Figure 1. Illustration of the route followed by the nociceptive transmission from the peripheral nerves to the CNS after the initial reception of the harmful stimulus during a bullfight (i.e., placing of the banderillas). The process includes transformation of the harmful stimulus into an electrical impulse generated by nociceptors in the skin and muscles that generate the aperture of Ca2+, K+, or Na+ ionic channels to create the electrical impulses that travel through neuronal axons to carry the nociceptive signal to the spinal cord. In this process, information is transmitted through two primary afferent nociceptive neurons called Aδ and C fibres to the dorsal horn of the spinal cord and is then projected by electrical impulses and brainstem to the thalamus, reticular formation, and cerebral cortex, where the pain is perceived.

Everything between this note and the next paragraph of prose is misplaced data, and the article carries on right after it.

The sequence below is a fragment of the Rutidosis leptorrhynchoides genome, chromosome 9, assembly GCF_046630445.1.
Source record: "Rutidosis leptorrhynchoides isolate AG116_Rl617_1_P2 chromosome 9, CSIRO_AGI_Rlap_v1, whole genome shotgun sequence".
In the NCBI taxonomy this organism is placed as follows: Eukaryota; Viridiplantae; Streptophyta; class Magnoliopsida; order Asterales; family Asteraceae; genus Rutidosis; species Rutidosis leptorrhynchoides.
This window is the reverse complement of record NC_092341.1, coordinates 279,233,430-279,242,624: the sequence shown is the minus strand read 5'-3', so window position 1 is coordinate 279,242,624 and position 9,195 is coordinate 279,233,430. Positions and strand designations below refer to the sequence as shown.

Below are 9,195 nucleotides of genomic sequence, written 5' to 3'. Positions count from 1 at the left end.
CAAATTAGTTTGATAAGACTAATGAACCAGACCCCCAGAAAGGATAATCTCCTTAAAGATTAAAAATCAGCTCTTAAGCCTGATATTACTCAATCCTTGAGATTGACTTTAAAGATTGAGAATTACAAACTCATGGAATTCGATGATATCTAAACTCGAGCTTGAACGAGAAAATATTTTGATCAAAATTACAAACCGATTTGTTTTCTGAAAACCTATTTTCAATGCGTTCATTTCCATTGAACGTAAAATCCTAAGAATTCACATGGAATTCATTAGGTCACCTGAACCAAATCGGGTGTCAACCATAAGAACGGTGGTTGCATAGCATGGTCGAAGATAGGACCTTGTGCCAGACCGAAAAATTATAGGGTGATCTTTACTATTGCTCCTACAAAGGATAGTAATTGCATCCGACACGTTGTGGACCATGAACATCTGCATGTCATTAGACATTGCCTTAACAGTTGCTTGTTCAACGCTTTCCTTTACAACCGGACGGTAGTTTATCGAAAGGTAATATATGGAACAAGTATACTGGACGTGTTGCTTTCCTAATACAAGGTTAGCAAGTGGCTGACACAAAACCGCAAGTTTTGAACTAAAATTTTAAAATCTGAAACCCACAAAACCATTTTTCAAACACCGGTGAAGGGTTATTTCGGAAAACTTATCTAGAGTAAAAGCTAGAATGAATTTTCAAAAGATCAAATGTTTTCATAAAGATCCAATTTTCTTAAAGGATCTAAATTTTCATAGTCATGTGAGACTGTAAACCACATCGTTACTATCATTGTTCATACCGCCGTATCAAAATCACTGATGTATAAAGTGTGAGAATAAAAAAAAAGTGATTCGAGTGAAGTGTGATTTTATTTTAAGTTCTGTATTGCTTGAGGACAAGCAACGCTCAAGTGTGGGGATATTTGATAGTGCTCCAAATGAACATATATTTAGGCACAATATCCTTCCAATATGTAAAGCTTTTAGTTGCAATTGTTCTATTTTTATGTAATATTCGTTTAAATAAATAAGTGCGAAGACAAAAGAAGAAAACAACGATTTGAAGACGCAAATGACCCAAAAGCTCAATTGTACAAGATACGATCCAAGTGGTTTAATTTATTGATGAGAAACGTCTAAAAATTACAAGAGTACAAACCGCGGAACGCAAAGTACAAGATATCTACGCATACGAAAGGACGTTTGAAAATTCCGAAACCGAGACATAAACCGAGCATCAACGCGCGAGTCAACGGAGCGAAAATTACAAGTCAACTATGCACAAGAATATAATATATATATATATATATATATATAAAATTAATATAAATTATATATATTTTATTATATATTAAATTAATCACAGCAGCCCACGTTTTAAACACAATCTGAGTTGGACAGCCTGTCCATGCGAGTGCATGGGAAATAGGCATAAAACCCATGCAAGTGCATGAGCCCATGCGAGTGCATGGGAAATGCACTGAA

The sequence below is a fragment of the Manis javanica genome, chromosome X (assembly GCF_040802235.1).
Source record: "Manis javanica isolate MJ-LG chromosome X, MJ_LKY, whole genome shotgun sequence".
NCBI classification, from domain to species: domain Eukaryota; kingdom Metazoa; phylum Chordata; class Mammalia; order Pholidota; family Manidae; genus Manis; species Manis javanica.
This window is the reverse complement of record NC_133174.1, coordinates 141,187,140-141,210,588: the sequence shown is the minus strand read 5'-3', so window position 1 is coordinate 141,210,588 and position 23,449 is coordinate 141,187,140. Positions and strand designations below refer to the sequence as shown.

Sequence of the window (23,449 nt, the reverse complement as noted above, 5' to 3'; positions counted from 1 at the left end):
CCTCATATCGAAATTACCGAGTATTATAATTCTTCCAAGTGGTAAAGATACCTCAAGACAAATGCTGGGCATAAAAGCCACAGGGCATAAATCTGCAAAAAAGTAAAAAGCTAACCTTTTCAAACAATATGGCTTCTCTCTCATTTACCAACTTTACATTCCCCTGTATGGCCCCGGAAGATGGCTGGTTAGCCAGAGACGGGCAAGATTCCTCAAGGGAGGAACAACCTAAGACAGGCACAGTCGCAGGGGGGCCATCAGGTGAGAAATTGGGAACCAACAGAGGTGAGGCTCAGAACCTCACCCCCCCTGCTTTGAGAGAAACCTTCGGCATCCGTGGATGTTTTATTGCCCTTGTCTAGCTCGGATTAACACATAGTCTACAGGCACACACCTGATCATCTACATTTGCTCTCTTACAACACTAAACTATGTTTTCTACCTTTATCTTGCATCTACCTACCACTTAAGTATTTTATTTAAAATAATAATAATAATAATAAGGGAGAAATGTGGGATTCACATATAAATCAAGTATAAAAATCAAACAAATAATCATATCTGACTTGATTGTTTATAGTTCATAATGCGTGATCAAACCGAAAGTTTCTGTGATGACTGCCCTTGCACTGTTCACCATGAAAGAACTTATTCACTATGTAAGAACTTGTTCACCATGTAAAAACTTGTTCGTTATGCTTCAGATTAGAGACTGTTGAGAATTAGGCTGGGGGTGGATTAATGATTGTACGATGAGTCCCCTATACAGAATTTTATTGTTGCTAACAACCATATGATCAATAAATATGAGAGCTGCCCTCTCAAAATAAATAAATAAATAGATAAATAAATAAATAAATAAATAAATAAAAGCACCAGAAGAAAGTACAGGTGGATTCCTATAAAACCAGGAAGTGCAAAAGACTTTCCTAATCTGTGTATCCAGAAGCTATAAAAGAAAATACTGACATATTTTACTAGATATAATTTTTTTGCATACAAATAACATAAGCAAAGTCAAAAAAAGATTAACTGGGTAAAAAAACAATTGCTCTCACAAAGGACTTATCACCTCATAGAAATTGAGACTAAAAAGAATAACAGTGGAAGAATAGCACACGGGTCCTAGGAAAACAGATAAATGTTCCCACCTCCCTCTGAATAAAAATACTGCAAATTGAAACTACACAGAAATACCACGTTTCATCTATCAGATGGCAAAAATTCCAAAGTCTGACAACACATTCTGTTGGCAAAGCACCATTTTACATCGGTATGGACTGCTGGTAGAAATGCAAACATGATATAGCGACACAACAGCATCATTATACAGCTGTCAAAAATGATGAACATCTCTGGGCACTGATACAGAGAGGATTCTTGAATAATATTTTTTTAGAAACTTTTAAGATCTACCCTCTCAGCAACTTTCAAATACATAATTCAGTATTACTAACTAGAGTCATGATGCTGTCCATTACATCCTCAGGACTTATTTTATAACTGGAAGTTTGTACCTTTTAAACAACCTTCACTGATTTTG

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Figure 2. Metabolic, haematological, and acid–base balance alterations that occur during the endocrine response to stress and the physical effort in fighting bulls. One of the main metabolic responses that occurs during stressful conditions consists in an increase of adrenal glucocorticoids, such as cortisol, that circulate in the bloodstream [95]. In other species, it is well known that short periods of glucocorticoid release can cause irreversible damage, including reproductive disorders, immunosuppression, and reduced life expectancy [96,114,115]. In addition, the emotional stress and intense exercise that fighting bulls undergo and the exposure to a new environment during the event produce marked increases of cortisol, glucose, and T3 in the bloodstream that can generate significant biochemical changes in the organism by triggering the stress-adaptation syndrome [52]. Catecholamines function to prepare an organism for the “flight-or-fight” response but triggers tachycardia, hypertension, hyperthermia, hyperventilation, and sweating [48,116]. Cortisol begins to be secreted by the adrenal cortex around five minutes after the stressful stimulus is presented. This substance, which can be detected in blood, saliva, urine, and faeces, performs the primary function of increasing and then maintaining blood glucose levels using reserves of hepatic and muscular glycogen to provide the animal with sufficient energy to sustain the physical effort that the situation demands [117]. CRF: corticotropin releasing factor; HPA: hypothalamic-pituitary-adrenocortical axis; ACTH: adrenocorticotropic hormone; ATP: adenosine triphosphate; ANS: autonomic nervous system; HR: heart rate; RR: respiratory rate; CK: creatine kinase; LDH: lactate dehydrogenase; AST: aspartate aminotransferase; ROS: reactive oxygen species; BBB: blood–brain barrier.